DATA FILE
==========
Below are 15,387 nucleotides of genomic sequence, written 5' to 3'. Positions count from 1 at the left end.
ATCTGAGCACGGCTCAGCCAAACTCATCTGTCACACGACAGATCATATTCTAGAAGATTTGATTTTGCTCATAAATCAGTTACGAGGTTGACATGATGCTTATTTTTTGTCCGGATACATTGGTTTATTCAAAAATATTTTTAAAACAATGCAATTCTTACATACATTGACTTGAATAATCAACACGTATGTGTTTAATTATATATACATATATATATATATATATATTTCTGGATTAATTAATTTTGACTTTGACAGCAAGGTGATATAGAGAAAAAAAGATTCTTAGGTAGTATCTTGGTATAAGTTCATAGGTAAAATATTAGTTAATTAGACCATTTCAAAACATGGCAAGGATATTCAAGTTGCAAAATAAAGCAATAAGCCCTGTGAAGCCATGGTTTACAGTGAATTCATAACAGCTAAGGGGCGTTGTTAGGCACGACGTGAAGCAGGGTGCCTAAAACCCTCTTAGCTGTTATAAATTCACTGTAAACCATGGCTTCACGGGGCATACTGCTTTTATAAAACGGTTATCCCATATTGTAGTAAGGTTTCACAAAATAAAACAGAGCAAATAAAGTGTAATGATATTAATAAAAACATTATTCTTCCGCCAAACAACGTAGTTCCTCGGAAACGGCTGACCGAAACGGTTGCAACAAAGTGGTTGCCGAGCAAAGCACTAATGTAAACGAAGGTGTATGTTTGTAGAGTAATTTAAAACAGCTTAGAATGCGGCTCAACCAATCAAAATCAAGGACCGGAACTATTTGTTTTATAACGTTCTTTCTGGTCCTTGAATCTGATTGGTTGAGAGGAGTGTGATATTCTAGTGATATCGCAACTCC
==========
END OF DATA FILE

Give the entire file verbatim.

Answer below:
Below are 15,387 nucleotides of genomic sequence, written 5' to 3'. Positions count from 1 at the left end.
ATCTGAGCACGGCTCAGCCAAACTCATCTGTCACACGACAGATCATATTCTAGAAGATTTGATTTTGCTCATAAATCAGTTACGAGGTTGACATGATGCTTATTTTTTGTCCGGATACATTGGTTTATTCAAAAATATTTTTAAAACAATGCAATTCTTACATACATTGACTTGAATAATCAACACGTATGTGTTTAATTATATATACATATATATATATATATATATTTCTGGATTAATTAATTTTGACTTTGACAGCAAGGTGATATAGAGAAAAAAAGATTCTTAGGTAGTATCTTGGTATAAGTTCATAGGTAAAATATTAGTTAATTAGACCATTTCAAAACATGGCAAGGATATTCAAGTTGCAAAATAAAGCAATAAGCCCTGTGAAGCCATGGTTTACAGTGAATTCATAACAGCTAAGGGGCGTTGTTAGGCACGACGTGAAGCAGGGTGCCTAAAACCCTCTTAGCTGTTATAAATTCACTGTAAACCATGGCTTCACGGGGCATACTGCTTTTATAAAACGGTTATCCCATATTGTAGTAAGGTTTCACAAAATAAAACAGAGCAAATAAAGTGTAATGATATTAATAAAAACATTATTCTTCCGCCAAACAACGTAGTTCCTCGGAAACGGCTGACCGAAACGGTTGCAACAAAGTGGTTGCCGAGCAAAGCACTAATGTAAACGAAGGTGTATGTTTGTAGAGTAATTTAAAACAGCTTAGAATGCGGCTCAACCAATCAAAATCAAGGACCGGAACTATTTGTTTTATAACGTTCTTTCTGGTCCTTGAATCTGATTGGTTGAGAGGAGTGTGATATTCTAGTGATATCGCAACTCC